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lykanthropos (was: Weekly Vocab #1.1.1 (repost #1))

From:R A Brown <ray@...>
Date:Saturday, September 16, 2006, 15:21
Henrik Theiling wrote:
> Hi! > > Philip Newton writes:
>> >>"Lycanthrope" is a counter-example :) (lykos, wolf; anthropos, human) > > > Funny -- I even (though I) had considered this when I stated the > above. Confusion.
Certainly it is a counter example to 'man+wolf' *order*; but Henrik has since explained: "By writing 'man-wolf', I meant 'man' modifying 'wolf' in whatever order the particular language implements this." I am not sure that in this respect Greek _lykanthropos_ is a counter example. It is one of the less common (for ancient Greek) type of compound where both parts are nouns. There are a few others. for example: _iatromantis_ <-- iatros "physician, doctor" + mantis "prophet, seer'. The noun is used as a name for both Apollo and Asklepios (Aesculapius). As a name for Asklepios, it might be argued that "physician' is the head noun, but for Apollo surely "seer" is more likely. In fact that compound is surely a dvandva (or copulative) compound in which both elements have equal claim to be the head, i.e. "physician and seer". _ksiphomakhaira_ "sabre" <-- ksiphos "sword" + makhaira "dagger; sabre (curved sword)". This is a different sort of compounding wherein each elements acts as attribute to the other (there must be a name for this, but I don not recall what it is). _ksiphos_ is a sword (which may be straight or curved) and _makhaira_ has two meanings: "a short dagger", "a sabre". Prefixing _ksipho-_ makes it clear which meaning of _makhaira_ is intended; likewise, suffixing _-makhaira_ makes it clear what shape sword we are talking about. _theotauros_ <-- theos "god" + tauros "bull". A name given to Zeus. Is this "god and bull"? As Zeus is always a god and only occasionally assumes bull shape does it mean "bull-god" (i.e. "bull" is attribute of "god")? It could be argued that _lykanthropos_ is of the same type as _theotauros_, i.e. _lykanthropos_ means a wolf who may assume human form. Or it could be a dvandva compound like _iatromantis_, i.e. "wolf and human". But, of course, we also find compounds like _andropais_ "boy with the mind of a man" <-- andr- (oblique stem of _ane:r_ 'man, adult male) + _pais_ "child" (male or female). Here _pais_ is certainly the head, and andro- the attribute, defining both the sex of the child and that the child thinks like an adult. So _lykanthropos_ could be a human with wolf-like tendencies. Thus _lykanthropos_ could be 'wolf-man' (as Henrick finds werewolf is in other languages), or 'man-wolf', or 'wolf and man' - darned Greeks ;-) -- Ray ================================== ================================== Nid rhy hen neb i ddysgu. There's none too old to learn. [WELSH PROVERB}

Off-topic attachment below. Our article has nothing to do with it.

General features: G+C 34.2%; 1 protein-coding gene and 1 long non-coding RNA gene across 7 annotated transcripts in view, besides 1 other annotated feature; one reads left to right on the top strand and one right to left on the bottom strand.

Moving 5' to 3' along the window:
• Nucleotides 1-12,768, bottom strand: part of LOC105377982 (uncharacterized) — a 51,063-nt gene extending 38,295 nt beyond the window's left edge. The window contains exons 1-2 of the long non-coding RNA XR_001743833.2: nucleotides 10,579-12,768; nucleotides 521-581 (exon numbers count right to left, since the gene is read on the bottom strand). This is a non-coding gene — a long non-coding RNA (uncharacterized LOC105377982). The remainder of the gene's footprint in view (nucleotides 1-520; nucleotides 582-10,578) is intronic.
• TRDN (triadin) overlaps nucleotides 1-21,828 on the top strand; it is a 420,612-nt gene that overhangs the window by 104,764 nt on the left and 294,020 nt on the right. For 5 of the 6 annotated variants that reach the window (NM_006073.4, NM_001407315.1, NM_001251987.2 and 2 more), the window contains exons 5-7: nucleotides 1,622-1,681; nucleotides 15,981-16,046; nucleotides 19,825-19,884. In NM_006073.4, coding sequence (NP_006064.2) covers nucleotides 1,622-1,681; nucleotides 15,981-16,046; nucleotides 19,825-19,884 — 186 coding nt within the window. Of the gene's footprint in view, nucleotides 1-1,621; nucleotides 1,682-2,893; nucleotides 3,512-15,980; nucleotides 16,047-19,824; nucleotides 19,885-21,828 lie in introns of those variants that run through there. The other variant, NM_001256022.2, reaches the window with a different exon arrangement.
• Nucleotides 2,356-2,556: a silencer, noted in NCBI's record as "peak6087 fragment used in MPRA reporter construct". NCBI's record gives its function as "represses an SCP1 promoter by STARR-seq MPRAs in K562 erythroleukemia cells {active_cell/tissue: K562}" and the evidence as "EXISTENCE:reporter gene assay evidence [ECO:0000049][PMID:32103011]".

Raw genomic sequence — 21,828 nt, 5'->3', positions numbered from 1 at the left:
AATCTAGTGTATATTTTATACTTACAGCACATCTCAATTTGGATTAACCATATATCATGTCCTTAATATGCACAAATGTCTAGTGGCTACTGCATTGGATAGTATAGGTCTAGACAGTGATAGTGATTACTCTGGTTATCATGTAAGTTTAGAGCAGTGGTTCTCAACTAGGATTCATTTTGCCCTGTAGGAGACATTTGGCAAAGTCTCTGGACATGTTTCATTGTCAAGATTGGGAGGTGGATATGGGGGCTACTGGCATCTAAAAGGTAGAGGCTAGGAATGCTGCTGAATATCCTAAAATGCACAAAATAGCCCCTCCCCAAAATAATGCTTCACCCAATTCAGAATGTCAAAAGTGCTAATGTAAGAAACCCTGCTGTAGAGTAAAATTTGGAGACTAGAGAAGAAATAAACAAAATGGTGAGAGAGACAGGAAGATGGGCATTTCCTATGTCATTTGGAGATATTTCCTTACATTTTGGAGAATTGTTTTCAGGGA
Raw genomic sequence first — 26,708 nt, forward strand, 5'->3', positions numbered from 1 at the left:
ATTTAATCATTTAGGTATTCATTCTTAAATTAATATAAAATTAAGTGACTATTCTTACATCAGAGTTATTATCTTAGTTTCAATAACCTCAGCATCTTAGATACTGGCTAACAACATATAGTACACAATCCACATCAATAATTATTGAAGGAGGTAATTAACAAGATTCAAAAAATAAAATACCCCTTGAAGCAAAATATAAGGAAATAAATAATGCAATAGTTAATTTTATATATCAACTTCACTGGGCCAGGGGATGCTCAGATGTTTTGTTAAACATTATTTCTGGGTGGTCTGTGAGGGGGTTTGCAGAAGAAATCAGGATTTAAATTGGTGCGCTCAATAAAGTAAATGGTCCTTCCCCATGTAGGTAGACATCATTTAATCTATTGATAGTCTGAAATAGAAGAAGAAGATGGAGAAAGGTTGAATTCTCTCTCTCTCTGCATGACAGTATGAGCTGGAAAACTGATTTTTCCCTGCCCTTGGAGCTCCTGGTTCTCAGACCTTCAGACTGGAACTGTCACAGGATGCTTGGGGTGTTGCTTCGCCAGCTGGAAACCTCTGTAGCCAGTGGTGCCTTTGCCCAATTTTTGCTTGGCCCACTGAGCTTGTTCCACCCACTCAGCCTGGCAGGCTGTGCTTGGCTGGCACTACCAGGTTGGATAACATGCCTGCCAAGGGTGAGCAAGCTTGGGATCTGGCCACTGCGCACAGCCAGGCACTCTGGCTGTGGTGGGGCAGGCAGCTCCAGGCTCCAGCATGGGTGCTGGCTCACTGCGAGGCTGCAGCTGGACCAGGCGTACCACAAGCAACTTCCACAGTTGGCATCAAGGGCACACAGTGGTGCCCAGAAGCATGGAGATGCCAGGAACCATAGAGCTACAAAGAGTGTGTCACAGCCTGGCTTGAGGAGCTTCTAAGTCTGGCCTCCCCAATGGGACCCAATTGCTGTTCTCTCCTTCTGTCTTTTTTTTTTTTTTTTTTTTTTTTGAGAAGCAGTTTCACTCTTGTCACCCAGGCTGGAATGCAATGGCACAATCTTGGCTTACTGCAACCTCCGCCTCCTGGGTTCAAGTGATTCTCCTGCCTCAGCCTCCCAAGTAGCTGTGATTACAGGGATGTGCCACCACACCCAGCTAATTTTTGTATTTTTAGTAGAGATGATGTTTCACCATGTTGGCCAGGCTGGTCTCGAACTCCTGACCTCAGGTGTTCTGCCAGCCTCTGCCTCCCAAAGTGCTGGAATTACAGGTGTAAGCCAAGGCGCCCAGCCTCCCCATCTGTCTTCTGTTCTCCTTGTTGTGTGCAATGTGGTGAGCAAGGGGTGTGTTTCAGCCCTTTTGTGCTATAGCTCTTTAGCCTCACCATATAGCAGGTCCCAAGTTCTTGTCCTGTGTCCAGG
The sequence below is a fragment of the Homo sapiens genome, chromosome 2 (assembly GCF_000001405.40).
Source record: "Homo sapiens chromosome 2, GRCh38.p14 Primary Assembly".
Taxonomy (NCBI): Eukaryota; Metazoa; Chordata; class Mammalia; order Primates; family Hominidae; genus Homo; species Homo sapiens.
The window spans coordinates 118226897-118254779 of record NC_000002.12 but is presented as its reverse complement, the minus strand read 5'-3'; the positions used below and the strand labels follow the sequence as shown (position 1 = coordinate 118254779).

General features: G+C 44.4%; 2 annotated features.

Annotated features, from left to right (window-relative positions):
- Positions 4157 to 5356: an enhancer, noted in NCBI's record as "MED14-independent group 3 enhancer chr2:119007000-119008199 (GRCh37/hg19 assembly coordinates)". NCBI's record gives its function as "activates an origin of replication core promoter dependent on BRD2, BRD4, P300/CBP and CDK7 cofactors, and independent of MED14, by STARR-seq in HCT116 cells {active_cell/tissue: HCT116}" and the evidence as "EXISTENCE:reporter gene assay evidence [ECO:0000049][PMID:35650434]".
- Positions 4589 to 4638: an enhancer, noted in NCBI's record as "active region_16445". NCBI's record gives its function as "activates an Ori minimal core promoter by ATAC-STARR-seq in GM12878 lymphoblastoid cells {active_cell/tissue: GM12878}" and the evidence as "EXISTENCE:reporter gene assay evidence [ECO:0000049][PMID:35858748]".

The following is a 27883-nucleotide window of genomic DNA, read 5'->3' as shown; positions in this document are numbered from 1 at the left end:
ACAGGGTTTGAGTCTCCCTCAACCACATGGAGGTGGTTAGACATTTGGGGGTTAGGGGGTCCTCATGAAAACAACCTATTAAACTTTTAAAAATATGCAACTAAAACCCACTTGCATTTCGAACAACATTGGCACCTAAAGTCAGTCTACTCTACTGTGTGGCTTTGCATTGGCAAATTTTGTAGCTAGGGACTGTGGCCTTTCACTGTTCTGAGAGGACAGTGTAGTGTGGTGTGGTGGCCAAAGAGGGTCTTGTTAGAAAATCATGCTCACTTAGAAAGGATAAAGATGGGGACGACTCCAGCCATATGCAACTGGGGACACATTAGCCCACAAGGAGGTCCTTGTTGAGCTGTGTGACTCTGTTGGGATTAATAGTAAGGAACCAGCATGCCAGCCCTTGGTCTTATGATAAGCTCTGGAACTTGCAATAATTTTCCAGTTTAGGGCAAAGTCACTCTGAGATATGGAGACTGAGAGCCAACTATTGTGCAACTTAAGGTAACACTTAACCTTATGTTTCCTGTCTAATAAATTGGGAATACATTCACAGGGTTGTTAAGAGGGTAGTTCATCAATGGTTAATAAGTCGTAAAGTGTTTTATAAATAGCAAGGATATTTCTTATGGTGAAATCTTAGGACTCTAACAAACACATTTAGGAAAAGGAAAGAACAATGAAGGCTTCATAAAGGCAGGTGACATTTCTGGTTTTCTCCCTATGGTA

Andreas Johansson <andjo@...>